As a result of this position-before-takedown mentality, Namajunas has managed to win the clinch battle against women looking for that aforementioned headlock throw. For example, Waterson is one of the few women who actually does that throw very well, but hooking the head without committing to the toss is a bad position. Controlling an underhook and far wrist, Namajunas was pretty easily able to beat her foe’s near hip and force her to the mat (GIF). In a more dramatic example, Paige VanZant, who is one of the many who try to force the throw constantly, gave up double underhooks immediately and was thrown through the air as a result (GIF).

Perhaps the signature technique of Namajunas, though, is her outside trip from distance. Against an opponent who has planted their feet, this takedown is a great tool. Hiding her shot behind the right hand, Namajunas reaches with her own right leg, aiming to hook her foes lead knee. With the knee hooked, Namajunas crashes into her opponents, tripping them. This style of takedown is risky, as an error in timing can leave the user in terrible position to wrestle, but the bright side is that it’s nearly impossible to sprawl against and can often expose the back, which happened to Angela Hill.

Against Jedrzejczyk, the trip landed in the fifth round and secured the decision (GIF).

As mentioned, Namajunas’ takedown defense is something of a question mark at this point. Defending shots from Waterson and Torres is a positive sign, but Namajunas did find herself worn down from the constant takedown attempts of Carla Esparza. Admittedly, that was a few years ago now, but Namajunas’ bout with Andrade may be determined by her ability to stop the powerful Brazilian’s shots.

Brazilian Jiu-Jitsu

With five of her career victories coming via submission, Namajunas’ ground game is likely still the most dangerous part of her attack. As she’s matured, the brown belt is less willing to grapple from her back, preferring to gain top position before looking to submit.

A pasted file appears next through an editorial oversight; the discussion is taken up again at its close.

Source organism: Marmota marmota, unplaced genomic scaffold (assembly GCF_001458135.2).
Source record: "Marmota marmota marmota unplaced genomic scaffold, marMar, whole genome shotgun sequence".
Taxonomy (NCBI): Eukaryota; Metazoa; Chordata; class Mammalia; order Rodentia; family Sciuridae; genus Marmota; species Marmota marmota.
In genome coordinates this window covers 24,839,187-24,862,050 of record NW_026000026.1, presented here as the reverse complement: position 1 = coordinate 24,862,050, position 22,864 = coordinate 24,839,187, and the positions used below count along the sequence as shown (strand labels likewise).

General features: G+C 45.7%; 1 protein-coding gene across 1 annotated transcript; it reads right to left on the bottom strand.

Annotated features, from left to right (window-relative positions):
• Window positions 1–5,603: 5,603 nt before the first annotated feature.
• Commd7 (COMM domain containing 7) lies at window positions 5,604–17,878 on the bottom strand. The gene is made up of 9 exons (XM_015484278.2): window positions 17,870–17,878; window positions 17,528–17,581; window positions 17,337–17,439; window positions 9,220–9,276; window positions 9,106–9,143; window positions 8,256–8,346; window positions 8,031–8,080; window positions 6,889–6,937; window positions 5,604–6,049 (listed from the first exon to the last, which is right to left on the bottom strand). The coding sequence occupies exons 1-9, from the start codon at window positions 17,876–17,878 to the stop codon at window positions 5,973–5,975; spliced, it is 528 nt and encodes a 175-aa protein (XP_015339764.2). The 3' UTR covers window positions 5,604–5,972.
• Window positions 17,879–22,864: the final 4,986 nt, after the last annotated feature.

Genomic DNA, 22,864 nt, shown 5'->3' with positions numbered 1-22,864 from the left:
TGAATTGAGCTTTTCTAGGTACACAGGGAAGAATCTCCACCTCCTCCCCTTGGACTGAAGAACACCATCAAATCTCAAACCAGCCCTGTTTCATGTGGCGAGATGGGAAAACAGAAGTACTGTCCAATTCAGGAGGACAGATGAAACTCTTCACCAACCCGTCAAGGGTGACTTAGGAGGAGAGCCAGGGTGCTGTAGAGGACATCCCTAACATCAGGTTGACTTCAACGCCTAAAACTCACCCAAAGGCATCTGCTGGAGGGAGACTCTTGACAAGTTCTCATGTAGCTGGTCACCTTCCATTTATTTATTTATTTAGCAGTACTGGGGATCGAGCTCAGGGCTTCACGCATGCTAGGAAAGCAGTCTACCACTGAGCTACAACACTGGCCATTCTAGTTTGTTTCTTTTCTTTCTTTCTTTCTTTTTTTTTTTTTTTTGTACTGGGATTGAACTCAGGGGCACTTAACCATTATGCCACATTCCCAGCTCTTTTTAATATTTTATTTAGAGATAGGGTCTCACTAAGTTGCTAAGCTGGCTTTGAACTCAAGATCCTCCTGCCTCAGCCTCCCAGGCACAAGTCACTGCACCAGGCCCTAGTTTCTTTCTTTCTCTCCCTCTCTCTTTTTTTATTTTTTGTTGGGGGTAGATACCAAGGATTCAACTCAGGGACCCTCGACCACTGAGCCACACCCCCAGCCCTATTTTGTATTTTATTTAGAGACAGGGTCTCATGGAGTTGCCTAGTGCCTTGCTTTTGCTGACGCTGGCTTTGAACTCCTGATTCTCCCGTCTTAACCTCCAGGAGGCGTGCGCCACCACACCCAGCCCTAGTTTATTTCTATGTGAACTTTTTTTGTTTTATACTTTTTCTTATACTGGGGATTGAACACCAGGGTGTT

From her back, Namajunas is all about activity. “Thug Rose” will throw her hips up quickly, looking to isolate an arm or transition into a triangle, looking for any opening. Often times, the setups are basic, but being quick and aggressive in pursuit of the submission from bottom can really surprise opponents. In addition to throwing the legs high, Namajunas will attempt to jump on the kimura in transitions, often when her opponent is mid-takedown or has just gained top position.

Namajunas’ flying armbar simply has to be talked about as well.

While exchanging strikes in the double-collar tie, Namajunas took advantage of her opponent’s arm position. On the mat, it’s very risky to reach out and grab the head, as it opens up submissions, which is why most fighters and grapplers attempt to keep their elbows tucked in tight while grappling.

However, submissions are the farthest thing from a fighter’s mind while looking to land a standing knee strike. After grabbing the arm wrapped around her own head -- the arm that will eventually be attacked -- Namajunas jumped across her opponent’s body, securing that all-important angle. From there, she threw her legs up and hung on, landing in a standard armbar position on a confused opponent. Again, aggression and surprise are a big factor here — Namajunas landed on his head pretty hard because she committed so fully to the submission, which only makes it more unexpected to so suddenly be in a deep armbar.

Namajunas’ primary submission is the rear naked choke, which is responsible for three of her UFC victories. Once more, aggression and opportunism are really key here. For example, Namajunas jumped to Waterson’s back immediately after the high kick, looking to strange her dazed foe. In perhaps an even better example, Namajunas literally jumped onto Hill’s back as the kickboxer moved to stand, aggressively looking to force the choke (GIF).


Namajunas is an extremely skilled and well-trained fighter, one who could potentially hold the title for a while. At the same time, Andrade represents a different type of challenge for the champion: a physical force, intent on throwing her on her head or slamming home power punches. If Namajunas’ is able to control range and distance, sniping at Andrade with counters and her own hard punches, it will be another credit to her skill set and development.

Andrew Richardson, a Brazilian jiu-jitsu brown belt, is a professional fighter who trains at Team Alpha Male in Sacramento, California. In addition to learning alongside world-class talent, Andrew has scouted opponents and developed winning strategies for several of the sport’s most elite fighters.